Library Marketing: Part 2

Idea Mapping Example, Library Marketing, Visualization No Comments »

For many years, we’ve measured the impact of the professional library and information services on investment research and portfolio groups in our organization through the library usage statistics.  Every quarter and at the end of each fiscal year, using the database that captures library usage data, we produce a management report for each client group that shows how the members of each group used the library.  Among the main elements of a standardized one-page management report are requests volume, types of requests, number of documents researched and filtered by librarians, time saved by the library and a dollar value of saved time. In addition to charts and graphs, we also include brief descriptions of most important initiatives/projects that directly benefited our clients, and a list of team members who used the library and how often.  The report helps us to quantify the library work and show through the use of numbers the growing demand for library services worldwide.

In October 2008, after a series of cost cutting measures we went through the first round of downsizing.  Threats of economic and financial crisis suddenly became very real.  Concerned about the library, we needed to find a more effective marketing approach than just usage statistics to convey the message of value that the library brings to the investment process.  We had to somehow interpret and give a meaning to the year-end data/accomplishments in a way that would leave no doubts that the library is an important resource that contributes to the organization’s bottom line.  In other words, in this – as in any – crisis, good information is more important than ever, and that makes the library even more indispensable.

Below are the two idea maps that I created (using MindManager) to conceptualize in a simple visual way the key strategic areas where the library has an impact.  These maps compliment the statistical report which by its nature cannot clearly explain the library’s contribution to the company’s strategic goals and objectives.  The At-A-Glance map highlights our accomplishments in the context of what is highly relevant to all senior executives: cost control, improving productivity, risk management and competitive edge.  Because a lot of what we do is innovative, I am showing innovation as a foundation of all our initiatives.  The second map takes pretty much the same information but presents it in the context of the organization’s very specific strategic priorities.  We packaged the reports and maps together and put them on the library’s web page as a FY08 year-end review.


Has our new marketing approach worked? Were we able to send a strong value message across to those who make budget decisions? I don’t know for sure.  Unfortunately, we lost a dear friend and colleague to the second round of downsizing in January.  Could we have lost more people had we not tried to strengthen our marketing message using conceptualization and visualization techniques?  Possible, but it is hard to know.  What we know, however, is that seeing the emerging risk we tried a new approach and did the best we could to manage it.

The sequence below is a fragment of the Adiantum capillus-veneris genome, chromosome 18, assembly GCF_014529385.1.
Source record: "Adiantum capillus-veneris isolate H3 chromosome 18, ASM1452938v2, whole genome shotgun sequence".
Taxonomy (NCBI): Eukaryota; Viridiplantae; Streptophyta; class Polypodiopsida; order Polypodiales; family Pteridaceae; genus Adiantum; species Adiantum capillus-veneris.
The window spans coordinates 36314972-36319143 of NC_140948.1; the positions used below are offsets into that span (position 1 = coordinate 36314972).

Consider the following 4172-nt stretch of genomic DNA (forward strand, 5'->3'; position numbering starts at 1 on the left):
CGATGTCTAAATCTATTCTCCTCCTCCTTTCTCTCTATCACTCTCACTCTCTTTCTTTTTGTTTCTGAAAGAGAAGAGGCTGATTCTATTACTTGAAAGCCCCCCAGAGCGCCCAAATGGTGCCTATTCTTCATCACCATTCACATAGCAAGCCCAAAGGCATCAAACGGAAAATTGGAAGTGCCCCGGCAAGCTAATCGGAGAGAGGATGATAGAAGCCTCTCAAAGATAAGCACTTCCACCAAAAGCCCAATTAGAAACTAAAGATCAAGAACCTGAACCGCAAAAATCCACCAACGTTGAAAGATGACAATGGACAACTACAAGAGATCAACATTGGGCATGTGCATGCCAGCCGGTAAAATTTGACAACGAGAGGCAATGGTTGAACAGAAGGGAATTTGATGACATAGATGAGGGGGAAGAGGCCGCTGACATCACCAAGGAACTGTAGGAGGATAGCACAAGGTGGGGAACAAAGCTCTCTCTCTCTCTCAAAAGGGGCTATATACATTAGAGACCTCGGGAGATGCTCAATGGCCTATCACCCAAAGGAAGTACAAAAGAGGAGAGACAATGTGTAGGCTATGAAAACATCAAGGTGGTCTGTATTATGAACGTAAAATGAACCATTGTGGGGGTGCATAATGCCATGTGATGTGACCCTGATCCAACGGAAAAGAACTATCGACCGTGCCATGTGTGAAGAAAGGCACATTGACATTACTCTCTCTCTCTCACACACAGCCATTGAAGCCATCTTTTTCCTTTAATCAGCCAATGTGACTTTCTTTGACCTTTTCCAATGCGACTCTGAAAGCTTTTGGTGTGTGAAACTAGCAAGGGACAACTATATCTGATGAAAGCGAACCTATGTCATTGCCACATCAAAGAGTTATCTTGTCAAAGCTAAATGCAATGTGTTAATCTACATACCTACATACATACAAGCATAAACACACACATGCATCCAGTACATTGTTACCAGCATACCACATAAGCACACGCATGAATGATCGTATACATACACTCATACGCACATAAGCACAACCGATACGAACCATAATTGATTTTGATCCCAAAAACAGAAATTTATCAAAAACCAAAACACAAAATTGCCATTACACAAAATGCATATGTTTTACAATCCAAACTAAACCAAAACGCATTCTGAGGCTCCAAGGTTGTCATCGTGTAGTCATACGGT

Library Marketing: Part 1

Best Practices, Idea Mapping Example, Library Marketing, Visualization 3 Comments »

Marketing is a combination of art and science. Or shall I say ‘right brain and left brain’?  2008 was marked by deep economic downturn, recession, fear and financial losses.  In the environment of cost cutting and downsizing, marketing becomes a powerful tool many managers use to communicate value their departments bring to organizations.  A corporate library is a service business.  Like in any service business, quantifying its impact is a difficult task.  How do you, for instance, put a price tag on information that leads to a profitable investment decision or saves from bad investment choices?  In this series, I’ll share some marketing ideas and best practices implemented in my library.

Season’s Greetings Post Card

We have a client-focused culture, putting our clients first. In fact, if you ask librarians, many will tell you that they enjoy working with their clients and go extra mile to satisfy and exceed their expectation.  To wish our clients a happy holiday season, we’ve created an electronic post card (for quick and easy delivery around the globe) with a giant snowflake and a look and feel of a traditional winter holidays card.  Except, we used the snowflake to convey key concepts and ideas that represent library services and values.  We wanted to highlight areas where we make impact in our clients’ lives, but do it indirectly, in a subtle way.  The card turned out to be a hit.

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It is worth mentioning, that I used MindManager to conceptualize the snowflake’s branches and key word/key phrases.  I was working remotely and couldn’t talk face-to-face with Miroslava Litwak, who created a graphic design and did a great job turning the concept into a product.  Sending Miroslava a map (see below) reduced the need for multiple phone discussions and saved us a lot of production time.

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